Raccoon Stealer malware back with updated version following administrator arrest
The operators of the infamous Raccoon malware announced their return this week after a six-month hiatus from hacker forums following the arrest of an administrator.
"We are happy to return with new strength and understanding of our mistakes," they said in a statement.
Today Raccoon Stealer announced their return.— vx-underground (@vxunderground) August 14, 2023
The Raccoon Stealer team informed us that the individual from their team arrested in October, 2022 was responsible for infrastructure. Following his arrest they decided to rebuild the entire infrastructure from scratch. pic.twitter.com/xzqg4C0StZ
Raccoon is a highly popular info-stealing malware-as-a-service sold on dark web forums. It has been praised for its simplicity and customization.
The malware targets popular browsers and desktop cryptocurrency wallets to steal passwords, cookies, and credit card numbers. It can also download files and capture screenshots on victims’ computers.
Last October, the U.S. indicted one of the “key administrators” of the malware, Ukrainian citizen Mark Sokolovsky, and demanded his extradition from the Netherlands, where he was arrested. Dutch officials are likely to honor this request soon as this week they rejected Sokolovsky's appeal against being extradited.
According to a report by Cyberint, which analyzed the malware's latest version, Raccoon administrators have introduced features that make it easier and more convenient to use the tool.
For example, they added a quick search tool to find specific links in large datasets, which will help hackers quickly locate needed information, even when dealing with millions of documents and thousands of different links, according to the researchers.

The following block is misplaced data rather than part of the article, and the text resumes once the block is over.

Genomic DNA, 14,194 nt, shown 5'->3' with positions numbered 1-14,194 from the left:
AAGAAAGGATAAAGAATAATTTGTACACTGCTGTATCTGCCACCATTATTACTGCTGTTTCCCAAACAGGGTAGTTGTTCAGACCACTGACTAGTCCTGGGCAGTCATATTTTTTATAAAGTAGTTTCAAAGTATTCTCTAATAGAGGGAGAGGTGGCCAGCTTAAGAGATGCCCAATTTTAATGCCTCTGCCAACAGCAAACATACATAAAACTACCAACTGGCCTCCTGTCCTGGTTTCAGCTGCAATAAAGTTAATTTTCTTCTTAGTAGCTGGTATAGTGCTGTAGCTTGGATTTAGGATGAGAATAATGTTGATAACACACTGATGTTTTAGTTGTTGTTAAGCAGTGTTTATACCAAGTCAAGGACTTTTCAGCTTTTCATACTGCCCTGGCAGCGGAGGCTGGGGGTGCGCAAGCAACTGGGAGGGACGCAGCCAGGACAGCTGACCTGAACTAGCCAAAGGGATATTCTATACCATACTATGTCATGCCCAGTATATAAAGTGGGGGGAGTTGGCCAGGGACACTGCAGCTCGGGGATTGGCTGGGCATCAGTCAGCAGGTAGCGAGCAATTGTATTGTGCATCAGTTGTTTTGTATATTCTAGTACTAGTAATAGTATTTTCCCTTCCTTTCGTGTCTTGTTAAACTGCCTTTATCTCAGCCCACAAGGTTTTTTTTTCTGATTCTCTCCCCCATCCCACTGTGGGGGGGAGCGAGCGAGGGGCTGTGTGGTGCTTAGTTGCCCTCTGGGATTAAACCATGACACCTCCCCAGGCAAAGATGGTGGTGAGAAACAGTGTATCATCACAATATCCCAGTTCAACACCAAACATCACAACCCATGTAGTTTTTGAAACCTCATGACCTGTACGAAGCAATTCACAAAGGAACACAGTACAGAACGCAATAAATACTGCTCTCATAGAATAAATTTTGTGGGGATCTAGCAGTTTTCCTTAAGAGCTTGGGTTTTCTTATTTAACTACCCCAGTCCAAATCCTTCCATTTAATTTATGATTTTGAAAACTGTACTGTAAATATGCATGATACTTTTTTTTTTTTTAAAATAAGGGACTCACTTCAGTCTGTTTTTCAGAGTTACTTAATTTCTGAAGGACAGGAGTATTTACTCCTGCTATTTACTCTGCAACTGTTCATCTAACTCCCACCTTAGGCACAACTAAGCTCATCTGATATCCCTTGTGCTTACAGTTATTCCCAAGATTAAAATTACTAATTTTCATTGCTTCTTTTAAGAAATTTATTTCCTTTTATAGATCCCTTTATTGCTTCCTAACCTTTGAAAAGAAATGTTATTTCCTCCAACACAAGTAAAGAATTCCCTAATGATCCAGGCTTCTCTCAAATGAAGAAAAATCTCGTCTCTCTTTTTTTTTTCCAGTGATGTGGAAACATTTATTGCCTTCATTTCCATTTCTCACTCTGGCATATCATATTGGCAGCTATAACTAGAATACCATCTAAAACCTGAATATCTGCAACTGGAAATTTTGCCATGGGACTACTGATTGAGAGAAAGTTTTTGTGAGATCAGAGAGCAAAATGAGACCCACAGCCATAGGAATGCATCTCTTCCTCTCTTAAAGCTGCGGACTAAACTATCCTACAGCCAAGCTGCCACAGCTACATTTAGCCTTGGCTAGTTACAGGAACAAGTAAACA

Another feature detects unusual activity that may come from bots that help cybersecurity firms monitor Raccoon's traffic. If Raccoon identifies suspicious behavior, it automatically deletes records associated with those activities and updates the information on each client pad.
This makes it harder for security tools that use automation and bots to detect the malware, according to Cyberint.
Raccoon operators also added a new panel that gives users an overview of their operations, the most successfully targeted countries, and the number of breached computers.
In the past, Raccoon Infostealer administrators rented out its malware for $200 per month in cryptocurrency to steal data from victims’ computers, including log-in credentials, financial information, and other personal records. The malware is installed on the victims' computers through phishing emails.
The stolen information is then sent to one or more servers controlled by the Raccoon administrators. When the operation is completed, Raccoon deletes itself from the infected computer.
After Sokolovsky's arrest, the FBI collected data stolen from many computers that cybercriminals infected with Raccoon malware.
Law enforcement has identified more than 50 million unique credentials and forms of identification, including email addresses, bank accounts, cryptocurrency addresses, and credit card numbers in the stolen data from millions of potential victims around the world.
Daryna Antoniuk is a freelance reporter for Recorded Future News based in Ukraine. She writes about cybersecurity startups, cyberattacks in Eastern Europe and the state of the cyberwar between Ukraine and Russia. She previously was a tech reporter for Forbes Ukraine. Her work has also been published at Sifted, The Kyiv Independent and The Kyiv Post.